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Rolling Stone's Early Bite of a New Wolfe

November 28, 1996|PAUL D. COLFORD | SPECIAL TO THE TIMES

The wait for a new novel from Tom Wolfe will have been 10 years by next November, when Farrar, Straus & Giroux brings out the writer's first hardcover fiction since the popular "Bonfire of the Vanities."

Meanwhile, Wolfe is offering an appetizer in the pages of Rolling Stone, where "Bonfire" first appeared as a 27-part "serial novel," and his book publisher has offered a few other details of the much-anticipated work.

"Ambush at Fort Bragg," a tale of sensationalistic TV reporting that debuts in the Dec. 12 issue of Rolling Stone (on sale this week), was spun off by Wolfe from his novel-in-progress.

"He conceived this as a scene in the book and then realized it didn't fit," said FS&G President Roger Straus Sr., who said Wolfe's novel will be called "Chocolate City."

"The novel is set in Atlanta," Straus said. "It's very much like 'Bonfire of the Vanities' because it has a large cast, all ethnic types and it's fast-moving."

When "Bonfire" was published in 1987, minting such terms as "masters of the universe" (to describe the new breed of ruthless Wall Street money men), Newsday critic Dan Cryer called it "an exhilarating tale of high life and low life, with an occasional stop in between, in today's New York City." The book was a big bestseller, generating nearly 4 million copies in paperback alone, but became a poorly received movie starring Tom Hanks as Sherman McCoy.

Undaunted, Hollywood wants another try at Wolfe. The final half of "Ambush at Fort Bragg" will not appear until Rolling Stone's year-end issue, and word from the magazine is that impatient movie people have been clamoring to see the conclusion right away.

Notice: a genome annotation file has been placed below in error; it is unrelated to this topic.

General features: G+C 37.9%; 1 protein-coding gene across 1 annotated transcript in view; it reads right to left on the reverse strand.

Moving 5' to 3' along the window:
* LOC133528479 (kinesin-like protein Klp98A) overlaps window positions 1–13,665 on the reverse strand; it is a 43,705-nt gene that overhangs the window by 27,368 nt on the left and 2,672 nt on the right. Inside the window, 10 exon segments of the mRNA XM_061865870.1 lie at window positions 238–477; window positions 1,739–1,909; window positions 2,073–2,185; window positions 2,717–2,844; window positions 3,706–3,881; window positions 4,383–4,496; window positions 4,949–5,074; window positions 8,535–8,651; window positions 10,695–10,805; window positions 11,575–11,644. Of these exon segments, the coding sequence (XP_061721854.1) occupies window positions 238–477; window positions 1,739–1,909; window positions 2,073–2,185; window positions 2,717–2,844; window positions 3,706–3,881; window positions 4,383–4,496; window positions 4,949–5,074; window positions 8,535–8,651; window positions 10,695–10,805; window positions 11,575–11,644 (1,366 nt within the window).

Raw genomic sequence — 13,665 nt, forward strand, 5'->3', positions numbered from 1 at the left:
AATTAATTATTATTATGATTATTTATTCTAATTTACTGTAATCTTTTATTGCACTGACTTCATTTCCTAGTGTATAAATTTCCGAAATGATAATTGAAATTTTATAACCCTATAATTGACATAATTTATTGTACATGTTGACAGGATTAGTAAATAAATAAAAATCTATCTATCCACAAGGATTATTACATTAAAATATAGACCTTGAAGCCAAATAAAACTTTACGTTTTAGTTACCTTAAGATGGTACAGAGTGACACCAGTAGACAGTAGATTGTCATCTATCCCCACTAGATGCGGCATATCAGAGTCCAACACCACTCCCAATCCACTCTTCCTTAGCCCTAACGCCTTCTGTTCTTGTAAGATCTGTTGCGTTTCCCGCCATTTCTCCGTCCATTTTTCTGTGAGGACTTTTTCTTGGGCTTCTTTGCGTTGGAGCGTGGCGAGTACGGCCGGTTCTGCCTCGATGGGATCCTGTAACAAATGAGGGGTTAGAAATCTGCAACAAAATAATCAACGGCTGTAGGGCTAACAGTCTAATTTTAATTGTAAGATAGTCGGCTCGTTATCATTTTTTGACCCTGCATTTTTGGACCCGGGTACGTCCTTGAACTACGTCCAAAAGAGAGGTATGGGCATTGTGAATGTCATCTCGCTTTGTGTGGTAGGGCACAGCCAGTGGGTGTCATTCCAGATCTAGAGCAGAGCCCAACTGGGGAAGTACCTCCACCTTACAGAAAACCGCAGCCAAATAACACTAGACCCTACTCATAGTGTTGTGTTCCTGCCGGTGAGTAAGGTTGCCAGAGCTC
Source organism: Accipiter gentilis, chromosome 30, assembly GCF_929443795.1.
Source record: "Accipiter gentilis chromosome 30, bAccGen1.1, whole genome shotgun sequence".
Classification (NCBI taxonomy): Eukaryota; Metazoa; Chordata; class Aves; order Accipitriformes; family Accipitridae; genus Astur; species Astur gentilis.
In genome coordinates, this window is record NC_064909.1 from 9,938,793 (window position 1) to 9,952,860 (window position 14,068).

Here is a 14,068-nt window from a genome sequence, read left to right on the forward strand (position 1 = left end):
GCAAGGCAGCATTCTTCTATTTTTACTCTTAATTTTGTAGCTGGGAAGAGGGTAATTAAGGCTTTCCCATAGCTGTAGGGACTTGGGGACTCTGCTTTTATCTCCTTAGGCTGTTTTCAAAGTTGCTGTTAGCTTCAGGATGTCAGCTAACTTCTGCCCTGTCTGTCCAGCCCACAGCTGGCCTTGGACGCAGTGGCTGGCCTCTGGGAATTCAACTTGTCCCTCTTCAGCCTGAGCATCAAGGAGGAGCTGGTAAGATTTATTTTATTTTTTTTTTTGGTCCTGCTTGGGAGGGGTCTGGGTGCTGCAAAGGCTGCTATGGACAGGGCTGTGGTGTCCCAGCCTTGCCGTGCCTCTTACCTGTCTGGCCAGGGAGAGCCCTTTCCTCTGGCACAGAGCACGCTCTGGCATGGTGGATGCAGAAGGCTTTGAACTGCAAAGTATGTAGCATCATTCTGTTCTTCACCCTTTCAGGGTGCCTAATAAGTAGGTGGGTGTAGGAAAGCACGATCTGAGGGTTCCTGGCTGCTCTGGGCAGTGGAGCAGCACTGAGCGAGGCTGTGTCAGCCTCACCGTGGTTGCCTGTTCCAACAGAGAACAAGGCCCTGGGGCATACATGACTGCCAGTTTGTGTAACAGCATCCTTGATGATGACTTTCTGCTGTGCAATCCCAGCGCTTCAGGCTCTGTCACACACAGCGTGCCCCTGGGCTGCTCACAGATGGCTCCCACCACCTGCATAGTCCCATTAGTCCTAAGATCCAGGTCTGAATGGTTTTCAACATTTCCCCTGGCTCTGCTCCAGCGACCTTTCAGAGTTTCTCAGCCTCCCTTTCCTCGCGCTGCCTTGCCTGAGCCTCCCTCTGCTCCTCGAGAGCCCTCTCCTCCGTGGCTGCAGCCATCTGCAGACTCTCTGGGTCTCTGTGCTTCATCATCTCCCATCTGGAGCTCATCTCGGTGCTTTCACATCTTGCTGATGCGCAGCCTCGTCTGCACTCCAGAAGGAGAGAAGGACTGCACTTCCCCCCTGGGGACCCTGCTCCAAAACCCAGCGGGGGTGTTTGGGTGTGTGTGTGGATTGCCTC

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Out of Print: The fall issue of Forbes MediaCritic has become a collector's item, now that Forbes Inc. has decided to discontinue the 3-year-old quarterly as a printed publication. Plans call for the journalism review to reappear in an online form next year.

"We had hoped to get a sponsor and we obviously didn't get one," editor Terry Eastland explained. "And three years was time enough in which to find a sponsor."

According to Elizabeth Ames, a spokeswoman for Forbes Inc., the MediaCritic had a total circulation of 25,000, including paid subscriptions, newsstand sales and in-flight distribution. She called the quarterly an "editorial success," adding that Forbes would redirect resources to other publications.

Forbes ASAP, which has been bagged along with subscription copies of Forbes, is newly available on newsstands. Forbes Inc. also is joining with the Gilder Technology Group to publish the Gilder Technology Report, a newsletter about business trends and technology that bows this month.

Forbes MediaCritic had published 13 issues, analyzing the stories and the politics behind news coverage.

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Afterword: The December issue of Conde Nast House & Garden showcases an elegant Brentwood Park house designed by Paul R. Williams, the first African American member of the American Institute of Architects and one who numbered many Hollywood legends among his clients. The home, built in 1936 for actress ZaSu Pitts, was more recently decorated by Michael Smith.

* Paul D. Colford is a columnist for Newsday. His column is published Thursdays.

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